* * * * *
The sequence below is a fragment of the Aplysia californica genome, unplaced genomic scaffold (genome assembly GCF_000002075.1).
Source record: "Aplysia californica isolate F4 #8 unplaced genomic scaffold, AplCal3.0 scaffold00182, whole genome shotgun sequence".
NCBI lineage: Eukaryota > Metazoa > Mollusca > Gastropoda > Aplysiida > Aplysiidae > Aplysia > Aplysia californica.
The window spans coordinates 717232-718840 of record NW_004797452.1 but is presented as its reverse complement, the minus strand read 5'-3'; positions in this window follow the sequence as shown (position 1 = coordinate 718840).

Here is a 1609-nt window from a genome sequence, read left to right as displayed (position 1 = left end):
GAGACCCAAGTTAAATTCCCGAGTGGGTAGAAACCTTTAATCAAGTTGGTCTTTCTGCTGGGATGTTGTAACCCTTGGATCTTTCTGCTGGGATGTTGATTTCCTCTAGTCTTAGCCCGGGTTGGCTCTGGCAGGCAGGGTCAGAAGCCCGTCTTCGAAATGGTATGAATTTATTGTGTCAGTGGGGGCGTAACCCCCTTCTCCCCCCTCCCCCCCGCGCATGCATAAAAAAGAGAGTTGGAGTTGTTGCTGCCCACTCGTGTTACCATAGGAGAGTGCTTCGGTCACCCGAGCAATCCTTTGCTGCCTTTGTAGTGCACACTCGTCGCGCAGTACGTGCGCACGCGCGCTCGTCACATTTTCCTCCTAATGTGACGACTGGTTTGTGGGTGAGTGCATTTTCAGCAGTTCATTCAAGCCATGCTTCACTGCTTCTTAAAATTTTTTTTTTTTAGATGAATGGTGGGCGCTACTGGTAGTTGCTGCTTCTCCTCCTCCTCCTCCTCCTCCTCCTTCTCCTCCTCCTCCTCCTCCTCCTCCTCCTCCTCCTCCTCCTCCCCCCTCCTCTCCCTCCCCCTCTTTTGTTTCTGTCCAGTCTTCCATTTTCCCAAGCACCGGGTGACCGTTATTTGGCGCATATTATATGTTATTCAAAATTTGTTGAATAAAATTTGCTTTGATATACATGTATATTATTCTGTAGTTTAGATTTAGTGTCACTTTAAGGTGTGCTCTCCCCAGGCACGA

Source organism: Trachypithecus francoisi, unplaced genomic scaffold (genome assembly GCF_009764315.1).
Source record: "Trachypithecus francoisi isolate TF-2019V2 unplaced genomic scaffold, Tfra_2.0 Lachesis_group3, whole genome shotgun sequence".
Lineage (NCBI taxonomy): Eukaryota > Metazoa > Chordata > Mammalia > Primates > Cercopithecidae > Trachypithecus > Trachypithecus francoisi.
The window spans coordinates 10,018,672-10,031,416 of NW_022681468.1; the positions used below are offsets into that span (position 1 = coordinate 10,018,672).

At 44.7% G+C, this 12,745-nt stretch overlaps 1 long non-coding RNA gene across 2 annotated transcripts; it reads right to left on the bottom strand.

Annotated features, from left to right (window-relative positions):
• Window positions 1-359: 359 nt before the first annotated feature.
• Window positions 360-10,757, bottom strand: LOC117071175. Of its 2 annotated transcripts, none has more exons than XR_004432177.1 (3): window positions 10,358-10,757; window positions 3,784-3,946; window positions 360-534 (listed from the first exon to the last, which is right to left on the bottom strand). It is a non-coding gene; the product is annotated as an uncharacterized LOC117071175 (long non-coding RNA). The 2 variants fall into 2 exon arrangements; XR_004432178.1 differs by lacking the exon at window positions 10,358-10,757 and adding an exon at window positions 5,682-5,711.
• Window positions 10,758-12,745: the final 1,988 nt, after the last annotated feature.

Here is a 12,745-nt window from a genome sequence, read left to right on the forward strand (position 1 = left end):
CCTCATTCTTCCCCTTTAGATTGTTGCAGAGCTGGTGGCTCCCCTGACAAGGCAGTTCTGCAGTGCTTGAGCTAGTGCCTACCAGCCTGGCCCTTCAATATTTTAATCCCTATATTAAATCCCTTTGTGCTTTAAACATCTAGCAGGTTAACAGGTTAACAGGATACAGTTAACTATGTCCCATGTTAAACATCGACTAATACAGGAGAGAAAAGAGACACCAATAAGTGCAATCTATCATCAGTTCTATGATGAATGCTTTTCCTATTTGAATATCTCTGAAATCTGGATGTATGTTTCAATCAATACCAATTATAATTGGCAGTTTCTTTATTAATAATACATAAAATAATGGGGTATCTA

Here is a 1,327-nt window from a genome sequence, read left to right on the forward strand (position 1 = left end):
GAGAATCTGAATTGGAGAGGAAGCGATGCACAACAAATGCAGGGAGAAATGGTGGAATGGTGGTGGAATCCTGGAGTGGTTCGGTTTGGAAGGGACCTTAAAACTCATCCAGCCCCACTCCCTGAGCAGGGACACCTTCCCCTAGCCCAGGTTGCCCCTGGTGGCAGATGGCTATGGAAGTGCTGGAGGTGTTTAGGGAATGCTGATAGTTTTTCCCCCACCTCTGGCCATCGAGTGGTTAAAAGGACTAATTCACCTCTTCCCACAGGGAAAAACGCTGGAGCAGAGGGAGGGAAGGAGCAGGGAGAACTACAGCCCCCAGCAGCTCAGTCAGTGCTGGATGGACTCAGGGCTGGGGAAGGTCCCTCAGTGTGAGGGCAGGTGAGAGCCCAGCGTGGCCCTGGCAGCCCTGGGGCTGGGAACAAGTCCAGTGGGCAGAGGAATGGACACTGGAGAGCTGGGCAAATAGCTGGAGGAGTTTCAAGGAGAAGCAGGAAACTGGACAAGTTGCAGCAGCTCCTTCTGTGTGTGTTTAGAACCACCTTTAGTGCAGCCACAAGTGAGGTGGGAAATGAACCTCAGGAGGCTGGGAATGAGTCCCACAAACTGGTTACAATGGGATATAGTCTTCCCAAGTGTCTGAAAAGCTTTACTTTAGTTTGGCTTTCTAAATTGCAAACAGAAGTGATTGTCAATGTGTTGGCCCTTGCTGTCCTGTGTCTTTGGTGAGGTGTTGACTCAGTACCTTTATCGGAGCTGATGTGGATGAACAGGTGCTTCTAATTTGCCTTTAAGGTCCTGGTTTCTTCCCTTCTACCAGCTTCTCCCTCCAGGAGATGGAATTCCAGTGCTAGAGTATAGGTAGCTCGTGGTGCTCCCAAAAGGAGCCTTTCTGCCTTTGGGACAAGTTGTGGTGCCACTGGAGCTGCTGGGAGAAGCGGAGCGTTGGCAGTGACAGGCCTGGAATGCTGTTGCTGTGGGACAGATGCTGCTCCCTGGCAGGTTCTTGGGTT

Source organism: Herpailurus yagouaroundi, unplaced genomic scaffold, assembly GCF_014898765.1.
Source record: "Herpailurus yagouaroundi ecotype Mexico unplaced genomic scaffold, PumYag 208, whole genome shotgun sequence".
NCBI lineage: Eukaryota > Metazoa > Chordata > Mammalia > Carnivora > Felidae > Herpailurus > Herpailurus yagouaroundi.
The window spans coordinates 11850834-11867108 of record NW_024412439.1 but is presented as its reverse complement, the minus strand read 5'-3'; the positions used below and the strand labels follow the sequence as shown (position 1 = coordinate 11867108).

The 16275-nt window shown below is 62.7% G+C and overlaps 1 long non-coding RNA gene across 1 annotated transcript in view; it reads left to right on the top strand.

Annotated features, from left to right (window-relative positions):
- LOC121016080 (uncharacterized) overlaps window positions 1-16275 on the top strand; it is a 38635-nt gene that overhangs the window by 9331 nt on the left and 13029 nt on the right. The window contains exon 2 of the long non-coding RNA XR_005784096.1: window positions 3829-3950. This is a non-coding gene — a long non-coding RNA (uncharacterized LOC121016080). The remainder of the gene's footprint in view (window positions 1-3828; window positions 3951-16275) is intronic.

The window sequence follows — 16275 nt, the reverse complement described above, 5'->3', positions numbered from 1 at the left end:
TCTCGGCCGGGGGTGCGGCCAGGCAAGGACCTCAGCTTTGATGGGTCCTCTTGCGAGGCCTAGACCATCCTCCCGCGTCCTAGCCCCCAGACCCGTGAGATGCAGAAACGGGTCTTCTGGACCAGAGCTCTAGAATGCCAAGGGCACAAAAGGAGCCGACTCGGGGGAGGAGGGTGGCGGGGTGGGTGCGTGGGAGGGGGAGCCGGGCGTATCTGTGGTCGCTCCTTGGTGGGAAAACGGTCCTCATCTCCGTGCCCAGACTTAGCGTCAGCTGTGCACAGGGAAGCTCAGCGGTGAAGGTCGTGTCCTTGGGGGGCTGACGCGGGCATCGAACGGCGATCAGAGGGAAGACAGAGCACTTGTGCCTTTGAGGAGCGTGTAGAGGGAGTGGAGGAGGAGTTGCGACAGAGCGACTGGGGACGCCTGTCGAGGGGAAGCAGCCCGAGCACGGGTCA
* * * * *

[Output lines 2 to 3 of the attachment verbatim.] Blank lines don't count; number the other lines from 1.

Source record: "Aplysia californica isolate F4 #8 unplaced genomic scaffold, AplCal3.0 scaffold00182, whole genome shotgun sequence".
NCBI lineage: Eukaryota > Metazoa > Mollusca > Gastropoda > Aplysiida > Aplysiidae > Aplysia > Aplysia californica.